There really isn’t a scenario that would prevent a farm from applying for a piece of a $349 billion pie designed to help cover certain costs during the COVD-19 crisis.

While the Paycheck Protection Program offers federally guaranteed loans to help small businesses, including farms, pay their employees, the money can be used for other costs as well.

During a webinar for agriculture producers hosted by Penn State Extension on Friday, April 3, a number of qualifying expenses were discussed, including rent, mortgage interest payments, existing debt interest and utilities. Loan amounts, which carry an interest rate of 1%, are based on the average monthly costs for a 12-week period beginning Feb. 15, 2019, or the average monthly payroll costs between March 1 and June 30, 2019. Loan payments are deferred for six months, but the interest still accrues during that time.

No collateral is required for the loan, which is a 2-year term, a credit check isn’t conducted and loan forgiveness is available.

“This is what makes the program so enticing,” said Carla Snyder of Penn State Extension. “You really don’t have anything to lose by applying.”

To be eligible for loan forgiveness, Snyder said employees must be rehired by June 20 of this year. Farms that have no employees can also apply under the self-proprietor/independent contractor phase of the program.

And even if you believe your farm hasn’t been directly impacted by the pandemic, Extension educator Dan Brockett said it’s still worthwhile to consider applying for a loan.

“Those in the dairy business, for example, that market has seen some quick spikes and valleys. We’re seeing some processing plants close,” he said. “You’re probably going to be affected.”

In fact, there likely isn’t a scenario that wouldn’t merit applying for a loan, Snyder said, including an operation that employs several employees or a farm that is run solely by a husband and wife, for example.

“Most individual farms are unique, and we’re getting questions from a diverse range of situations,” she said.

As a result, interest in the program from the farming community has been high. More than 325 farmers registered for the April 3 webinar, and in the days that followed she fielded approximately 70 calls and emails with additional questions about the loan, which is administered by the Small Business Administration.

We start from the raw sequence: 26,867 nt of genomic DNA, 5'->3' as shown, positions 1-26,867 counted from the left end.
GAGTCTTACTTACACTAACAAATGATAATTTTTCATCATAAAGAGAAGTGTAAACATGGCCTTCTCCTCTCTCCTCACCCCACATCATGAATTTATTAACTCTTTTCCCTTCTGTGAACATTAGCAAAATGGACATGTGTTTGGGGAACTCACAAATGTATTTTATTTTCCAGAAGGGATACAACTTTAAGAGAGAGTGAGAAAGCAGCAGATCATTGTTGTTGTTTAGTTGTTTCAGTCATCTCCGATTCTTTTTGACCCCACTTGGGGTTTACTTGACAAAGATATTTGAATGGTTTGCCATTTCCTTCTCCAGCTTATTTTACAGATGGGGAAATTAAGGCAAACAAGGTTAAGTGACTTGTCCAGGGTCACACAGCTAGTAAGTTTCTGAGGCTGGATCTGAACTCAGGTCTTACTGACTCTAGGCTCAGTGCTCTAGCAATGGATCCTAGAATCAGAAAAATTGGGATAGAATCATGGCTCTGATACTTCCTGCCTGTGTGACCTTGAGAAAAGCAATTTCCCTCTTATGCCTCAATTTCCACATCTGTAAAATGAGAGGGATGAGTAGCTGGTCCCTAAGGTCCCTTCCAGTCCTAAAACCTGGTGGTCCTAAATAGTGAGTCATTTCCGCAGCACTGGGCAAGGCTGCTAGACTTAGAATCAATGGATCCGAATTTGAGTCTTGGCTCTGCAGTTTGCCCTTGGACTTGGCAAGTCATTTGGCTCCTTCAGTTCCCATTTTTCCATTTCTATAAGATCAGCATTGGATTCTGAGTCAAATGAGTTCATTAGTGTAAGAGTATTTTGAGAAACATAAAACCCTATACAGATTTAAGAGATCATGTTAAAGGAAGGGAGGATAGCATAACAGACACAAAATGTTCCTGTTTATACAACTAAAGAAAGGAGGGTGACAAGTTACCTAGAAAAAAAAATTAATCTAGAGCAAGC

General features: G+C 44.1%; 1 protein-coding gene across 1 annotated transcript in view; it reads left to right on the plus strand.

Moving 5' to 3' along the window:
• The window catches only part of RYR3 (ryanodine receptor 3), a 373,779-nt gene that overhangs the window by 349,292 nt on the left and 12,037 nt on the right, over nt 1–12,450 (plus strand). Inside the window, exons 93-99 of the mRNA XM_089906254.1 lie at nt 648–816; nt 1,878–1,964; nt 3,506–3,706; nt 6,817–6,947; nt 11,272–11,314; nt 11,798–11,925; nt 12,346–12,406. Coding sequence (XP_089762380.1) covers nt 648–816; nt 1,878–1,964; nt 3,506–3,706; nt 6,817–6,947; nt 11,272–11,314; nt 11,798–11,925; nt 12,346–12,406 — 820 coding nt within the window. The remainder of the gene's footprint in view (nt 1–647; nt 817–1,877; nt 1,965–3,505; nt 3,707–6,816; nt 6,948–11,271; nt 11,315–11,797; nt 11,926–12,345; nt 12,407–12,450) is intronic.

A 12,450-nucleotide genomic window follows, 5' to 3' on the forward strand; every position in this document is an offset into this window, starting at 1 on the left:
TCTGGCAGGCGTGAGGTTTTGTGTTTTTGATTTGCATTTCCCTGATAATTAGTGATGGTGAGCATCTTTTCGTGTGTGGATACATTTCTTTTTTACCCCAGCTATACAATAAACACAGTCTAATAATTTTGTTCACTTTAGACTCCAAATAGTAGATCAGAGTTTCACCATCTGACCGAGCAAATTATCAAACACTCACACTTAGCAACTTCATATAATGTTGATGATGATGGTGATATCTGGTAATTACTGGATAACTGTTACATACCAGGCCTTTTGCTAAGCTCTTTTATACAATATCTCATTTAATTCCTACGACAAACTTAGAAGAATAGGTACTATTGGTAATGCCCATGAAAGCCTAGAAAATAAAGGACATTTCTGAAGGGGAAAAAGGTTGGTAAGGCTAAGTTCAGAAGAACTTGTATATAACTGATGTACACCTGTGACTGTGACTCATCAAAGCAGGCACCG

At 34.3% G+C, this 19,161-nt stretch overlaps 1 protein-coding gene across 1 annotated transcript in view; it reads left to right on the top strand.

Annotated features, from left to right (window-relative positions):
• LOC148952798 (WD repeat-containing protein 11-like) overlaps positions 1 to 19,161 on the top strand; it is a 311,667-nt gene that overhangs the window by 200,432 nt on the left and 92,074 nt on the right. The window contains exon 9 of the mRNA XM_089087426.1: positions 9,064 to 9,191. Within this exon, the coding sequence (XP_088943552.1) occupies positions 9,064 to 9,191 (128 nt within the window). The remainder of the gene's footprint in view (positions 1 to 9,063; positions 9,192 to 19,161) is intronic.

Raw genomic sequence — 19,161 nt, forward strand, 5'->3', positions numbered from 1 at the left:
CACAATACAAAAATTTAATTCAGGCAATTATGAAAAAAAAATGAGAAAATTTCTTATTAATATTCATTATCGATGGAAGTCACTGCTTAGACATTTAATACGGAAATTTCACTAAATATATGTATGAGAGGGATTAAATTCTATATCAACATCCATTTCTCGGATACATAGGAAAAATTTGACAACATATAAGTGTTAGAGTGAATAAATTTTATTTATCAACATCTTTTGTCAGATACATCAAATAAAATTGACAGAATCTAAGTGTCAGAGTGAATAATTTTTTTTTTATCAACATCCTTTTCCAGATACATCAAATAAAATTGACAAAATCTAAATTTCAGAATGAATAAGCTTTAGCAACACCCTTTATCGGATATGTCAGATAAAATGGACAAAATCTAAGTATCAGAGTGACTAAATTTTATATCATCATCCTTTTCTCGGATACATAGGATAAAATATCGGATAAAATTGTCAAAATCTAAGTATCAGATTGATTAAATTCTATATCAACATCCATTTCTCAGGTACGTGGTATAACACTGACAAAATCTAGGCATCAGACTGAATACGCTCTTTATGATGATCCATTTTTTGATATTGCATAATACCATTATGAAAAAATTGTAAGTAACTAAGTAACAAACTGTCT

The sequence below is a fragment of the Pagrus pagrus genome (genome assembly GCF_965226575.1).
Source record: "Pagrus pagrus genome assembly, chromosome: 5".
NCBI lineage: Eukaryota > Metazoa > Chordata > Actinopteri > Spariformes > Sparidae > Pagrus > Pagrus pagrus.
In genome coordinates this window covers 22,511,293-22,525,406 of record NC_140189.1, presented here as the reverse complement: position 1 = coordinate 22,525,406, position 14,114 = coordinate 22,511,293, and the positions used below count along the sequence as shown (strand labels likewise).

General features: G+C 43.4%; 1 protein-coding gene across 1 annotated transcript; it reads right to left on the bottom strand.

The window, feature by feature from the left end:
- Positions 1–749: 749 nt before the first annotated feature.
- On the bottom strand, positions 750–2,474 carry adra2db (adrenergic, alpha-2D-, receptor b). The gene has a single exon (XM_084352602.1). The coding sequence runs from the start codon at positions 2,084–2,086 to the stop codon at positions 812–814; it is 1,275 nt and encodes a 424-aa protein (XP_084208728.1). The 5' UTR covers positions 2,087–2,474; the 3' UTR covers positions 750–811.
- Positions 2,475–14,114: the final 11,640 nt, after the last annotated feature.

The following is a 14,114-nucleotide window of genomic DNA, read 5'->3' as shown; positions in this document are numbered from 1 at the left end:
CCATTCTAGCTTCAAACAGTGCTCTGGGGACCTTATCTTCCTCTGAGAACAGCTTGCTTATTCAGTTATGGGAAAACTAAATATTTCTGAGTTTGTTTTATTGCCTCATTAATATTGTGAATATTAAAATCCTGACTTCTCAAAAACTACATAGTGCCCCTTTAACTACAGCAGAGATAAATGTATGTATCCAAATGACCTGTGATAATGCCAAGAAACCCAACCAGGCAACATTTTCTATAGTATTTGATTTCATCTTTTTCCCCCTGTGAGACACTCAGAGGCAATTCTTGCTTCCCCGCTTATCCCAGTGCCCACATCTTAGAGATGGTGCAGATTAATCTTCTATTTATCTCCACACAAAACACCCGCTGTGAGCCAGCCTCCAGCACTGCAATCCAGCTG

“Most farmers don’t think they qualify because most SBA loans aren’t eligible for farms, but this one is,” Snyder said. “This loan isn’t based on what your business shows as income, but rather on your payroll.”

Operations with no employees should apply as well. Snyder said as long as a farmer has records indicating they paid themselves a salary or incurred other expenses such as rent, mortgage interest, utilities or outstanding debt interest, they can apply.

But she added there isn’t time to ponder the idea.

Snyder expects the $349 billion allocated for the program to be exhausted, and loans will be awarded on a first-come, first-serve basis. Loan applications must be submitted through a lender, such as a bank, credit union or FDIC-insured institution. Any fees charged by the lender will be covered by the federal government and not the borrower, she added.

“We’ve heard people say that their lender is not yet set up to accept applications, and we encourage them to go to another lender and keep trying,” Snyder said. “I would not push this off because this is being disbursed now and it can be exhausted.”

But Snyder cautioned that those applying for a loan must be prepared to pay it back, even though forgiveness for some or all of the amount may be available. Such an approach provides a safeguard for a farm’s financial plan, she said, and if some amount of forgiveness is granted, the borrower is already ahead of the game.

And that includes those farms that have adjusted to the impact of COVID-19 and are still operating as they always have.

“I would at least consider it,” Brockett said. “Show the documentation needed for payroll or expenses and do the application. It’s worth your time to spend an hour or two on this.”

Lancaster Farming